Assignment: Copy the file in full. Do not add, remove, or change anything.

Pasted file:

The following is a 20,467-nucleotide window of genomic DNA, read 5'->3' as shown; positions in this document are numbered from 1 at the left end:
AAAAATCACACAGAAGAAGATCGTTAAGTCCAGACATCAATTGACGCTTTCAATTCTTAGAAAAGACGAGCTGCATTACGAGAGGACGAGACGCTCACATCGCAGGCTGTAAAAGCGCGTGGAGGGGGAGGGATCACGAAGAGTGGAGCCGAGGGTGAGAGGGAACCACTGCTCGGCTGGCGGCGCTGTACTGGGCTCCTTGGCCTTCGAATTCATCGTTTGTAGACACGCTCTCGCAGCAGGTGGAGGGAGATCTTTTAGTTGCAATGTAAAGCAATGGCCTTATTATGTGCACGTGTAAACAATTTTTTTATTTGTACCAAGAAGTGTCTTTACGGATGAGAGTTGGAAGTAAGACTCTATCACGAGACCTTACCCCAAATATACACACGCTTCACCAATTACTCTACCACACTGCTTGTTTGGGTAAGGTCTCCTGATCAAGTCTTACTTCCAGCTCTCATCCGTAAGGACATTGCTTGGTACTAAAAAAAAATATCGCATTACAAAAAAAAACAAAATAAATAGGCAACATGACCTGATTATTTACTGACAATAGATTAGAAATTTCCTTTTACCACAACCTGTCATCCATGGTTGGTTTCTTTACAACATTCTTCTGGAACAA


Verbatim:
The following is a 20,467-nucleotide window of genomic DNA, read 5'->3' as shown; positions in this document are numbered from 1 at the left end:
AAAAATCACACAGAAGAAGATCGTTAAGTCCAGACATCAATTGACGCTTTCAATTCTTAGAAAAGACGAGCTGCATTACGAGAGGACGAGACGCTCACATCGCAGGCTGTAAAAGCGCGTGGAGGGGGAGGGATCACGAAGAGTGGAGCCGAGGGTGAGAGGGAACCACTGCTCGGCTGGCGGCGCTGTACTGGGCTCCTTGGCCTTCGAATTCATCGTTTGTAGACACGCTCTCGCAGCAGGTGGAGGGAGATCTTTTAGTTGCAATGTAAAGCAATGGCCTTATTATGTGCACGTGTAAACAATTTTTTTATTTGTACCAAGAAGTGTCTTTACGGATGAGAGTTGGAAGTAAGACTCTATCACGAGACCTTACCCCAAATATACACACGCTTCACCAATTACTCTACCACACTGCTTGTTTGGGTAAGGTCTCCTGATCAAGTCTTACTTCCAGCTCTCATCCGTAAGGACATTGCTTGGTACTAAAAAAAAATATCGCATTACAAAAAAAAACAAAATAAATAGGCAACATGACCTGATTATTTACTGACAATAGATTAGAAATTTCCTTTTACCACAACCTGTCATCCATGGTTGGTTTCTTTACAACATTCTTCTGGAACAA